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SOCIAL MEDIA: A compulsory subject for all university degrees?


Hi, I’m Ruxandra, one of the #trugrads. Bill is climbing mountains in sunny Wales this week so he invited me to write this guest blog on his behalf. This is the topic I will talk through at #Tru Amsterdam.

SOCIAL MEDIA: A compulsory subject for all university degrees?

Definitely!!! I would like to start this post by picturing the usual process of a third year student searching for the job he wants upon graduation. Alex, a very good third year Law and Business student at an average UK university wants to work in Recruitment. What is he going to do? He will follow the usual process like any other third year student. Alex will seek advice for writing his CV at the career office in his university, spend long hours filling in application forms for the top 20 UK recruitment companies, he will get positive feedback from 7 or 8 of them and the final result? In the end he won’t get any job offer, or he might get one, but not the one he wanted. What are the possible reasons for this? There are a few reasons like: fierce competition as graduate recruiters prefer candidates from top universities, applying for the wrong recruitment sector, he might not have matched the needs of the company at that time, lack of experience, and I could give many other examples.

Did Alex make use of social media in any way in his job hunt? LinkedIn? Facebook? Twitter? He might have a profile on each of them fair enough, but does he actually know how to use them to get the job he wants? Or get noticed? Not really!

How can social media help a third year student in his job search?

First of all, social media represents the best way for students to advertise themselves and catch the attention of employers. An updated LinkedIn profile with an appropriate professional headline, accompanied by group posts, related tweets, and interesting blog topics will make an employer browse through that student’s profile, download his CV and eventually give him a call. Let’s not forget that nowadays recruiters, especially internal recruiters, use social media in a big way.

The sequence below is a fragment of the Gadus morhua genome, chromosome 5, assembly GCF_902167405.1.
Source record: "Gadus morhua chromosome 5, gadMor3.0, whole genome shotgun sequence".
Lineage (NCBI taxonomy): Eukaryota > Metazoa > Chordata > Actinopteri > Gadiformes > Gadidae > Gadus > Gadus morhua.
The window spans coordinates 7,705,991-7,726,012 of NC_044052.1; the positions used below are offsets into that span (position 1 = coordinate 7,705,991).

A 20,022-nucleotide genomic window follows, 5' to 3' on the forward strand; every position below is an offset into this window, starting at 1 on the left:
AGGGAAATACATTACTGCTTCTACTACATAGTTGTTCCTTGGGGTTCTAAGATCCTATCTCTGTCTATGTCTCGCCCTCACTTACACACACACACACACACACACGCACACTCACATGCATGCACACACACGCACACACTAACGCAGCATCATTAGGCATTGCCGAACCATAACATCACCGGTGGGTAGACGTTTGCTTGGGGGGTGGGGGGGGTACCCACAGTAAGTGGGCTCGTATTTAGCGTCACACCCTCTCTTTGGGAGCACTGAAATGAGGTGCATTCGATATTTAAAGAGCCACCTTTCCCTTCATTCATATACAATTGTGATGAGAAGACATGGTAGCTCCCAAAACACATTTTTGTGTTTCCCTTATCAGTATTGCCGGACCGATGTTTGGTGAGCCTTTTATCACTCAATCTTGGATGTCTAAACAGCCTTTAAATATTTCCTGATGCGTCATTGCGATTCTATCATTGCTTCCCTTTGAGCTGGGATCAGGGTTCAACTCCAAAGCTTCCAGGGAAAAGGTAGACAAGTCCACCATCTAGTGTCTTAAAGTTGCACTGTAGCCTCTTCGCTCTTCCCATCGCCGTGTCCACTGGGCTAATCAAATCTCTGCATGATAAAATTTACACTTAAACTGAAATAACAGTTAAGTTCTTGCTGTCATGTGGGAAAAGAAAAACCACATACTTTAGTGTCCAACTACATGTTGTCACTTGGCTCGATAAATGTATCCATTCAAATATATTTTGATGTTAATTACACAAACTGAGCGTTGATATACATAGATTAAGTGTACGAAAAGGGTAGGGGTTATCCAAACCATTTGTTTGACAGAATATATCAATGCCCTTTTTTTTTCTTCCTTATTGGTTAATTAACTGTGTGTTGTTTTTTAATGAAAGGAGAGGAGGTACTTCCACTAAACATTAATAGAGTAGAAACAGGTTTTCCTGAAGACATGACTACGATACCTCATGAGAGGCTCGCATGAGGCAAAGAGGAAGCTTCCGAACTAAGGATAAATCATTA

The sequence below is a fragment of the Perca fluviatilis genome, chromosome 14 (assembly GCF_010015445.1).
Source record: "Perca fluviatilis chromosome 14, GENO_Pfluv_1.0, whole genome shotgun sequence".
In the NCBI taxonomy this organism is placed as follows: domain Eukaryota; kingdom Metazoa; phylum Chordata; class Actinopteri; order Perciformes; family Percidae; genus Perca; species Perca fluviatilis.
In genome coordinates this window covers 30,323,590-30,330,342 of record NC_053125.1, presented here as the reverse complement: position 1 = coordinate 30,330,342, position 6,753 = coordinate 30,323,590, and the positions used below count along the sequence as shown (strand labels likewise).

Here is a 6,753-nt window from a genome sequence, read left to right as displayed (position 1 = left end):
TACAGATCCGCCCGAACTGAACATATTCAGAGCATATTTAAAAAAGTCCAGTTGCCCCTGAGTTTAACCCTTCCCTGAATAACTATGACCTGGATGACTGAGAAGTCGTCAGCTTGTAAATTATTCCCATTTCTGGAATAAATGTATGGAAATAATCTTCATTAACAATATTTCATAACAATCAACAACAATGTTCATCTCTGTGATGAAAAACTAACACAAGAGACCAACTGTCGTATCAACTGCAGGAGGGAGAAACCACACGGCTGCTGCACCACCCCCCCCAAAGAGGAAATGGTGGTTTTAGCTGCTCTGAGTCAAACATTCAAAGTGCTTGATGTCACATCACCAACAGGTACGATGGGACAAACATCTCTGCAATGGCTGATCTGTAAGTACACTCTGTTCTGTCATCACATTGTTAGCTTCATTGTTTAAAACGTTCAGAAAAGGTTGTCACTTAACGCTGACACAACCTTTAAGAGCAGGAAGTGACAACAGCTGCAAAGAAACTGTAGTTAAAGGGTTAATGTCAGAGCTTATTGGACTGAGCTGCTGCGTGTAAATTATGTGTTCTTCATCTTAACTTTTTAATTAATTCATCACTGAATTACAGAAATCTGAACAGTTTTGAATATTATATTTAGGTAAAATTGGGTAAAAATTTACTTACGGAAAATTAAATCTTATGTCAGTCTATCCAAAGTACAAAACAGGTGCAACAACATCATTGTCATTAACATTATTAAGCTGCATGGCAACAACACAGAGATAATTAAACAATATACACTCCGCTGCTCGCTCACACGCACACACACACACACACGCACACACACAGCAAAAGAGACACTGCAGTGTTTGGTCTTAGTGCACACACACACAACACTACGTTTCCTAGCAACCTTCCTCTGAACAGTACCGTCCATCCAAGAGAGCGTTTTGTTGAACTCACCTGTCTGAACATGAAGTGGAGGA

There seems to be something wrong about this entire student-graduate scheme as at the moment, students tend to apply for jobs only to well-known companies but the majority of these companies look for graduates only at top universities. I would raise two questions out of this sentence:

Are students unaware that SME’s offer jobs too?

Are companies unaware that skilled graduates can also be found in top 100 (or even 200) universities rather than top 10?

There is definitely a gap somewhere and I strongly believe that it can only be filled if students start using social media more. I would now like to give a few relevant examples.

My best friend from Romania who wants to work in social media kept applying for jobs and internships at well-known companies for the past two years. She did not have any luck, and was very disappointed. I advised her to start looking for jobs on Facebook (most popular in Romania). One month after she started her job hunt on Facebook, she is working for a medium-size estate agency providing exclusivist services. She is of course in charge of their social media, and really enjoys it.
On the other hand, a few weeks ago I refused a job due to its location. At the end, the interviewer kindly asked me if I knew someone else who could be interested in the position. In this case, how can students say that they cannot find jobs? Do they actually know where to look for them?

My last argument would be that social media can help students better define what they want from their future job. Through social media students can get in touch with experienced people who can give them valuable advice about the career they want to have. In the last weeks, after I posted in groups on LinkedIn and started to write on my blog, many nice people approached me offering their help and advice. The conversations I had with them helped me understand Recruitment better, decide what sectors I would like to work in, what type of recruitment I want to do as well as the type of company I want to work in.

Having said this, what is the best way to make students aware of the benefits of social media and teach them how to use it? Should social media be a compulsory subject in universities?

2 comments on “SOCIAL MEDIA: A compulsory subject for all university degrees?

  1. Hello Bill!

    I’m the Romanian friend who applied for a job using a blog post via Facebook, shared by a good friend of mine.

    It’s interesting what is happening in online nowadays and what’s more, every single day is much more exciting.

    Thank you for participating at #trugrads, likeing Ruxandra and teaching her social media tips&tricks. She tweets it worldwide.

    Have a nice day and enjoy your rest of holiday,
    Oana.

  2. I’ve tried to push for something similar in my university but my words seem to be falling on deaf ears. I even offered to give a talk about the importance of social media and having an online presence with regards to recruitment.

    I’ve had countless internship/job offers from twitter, linkedin, and even people that come across my blog. It’s hard to stress the importance of this but I presume formalising it might be a good enough strategy.

    Great post!!

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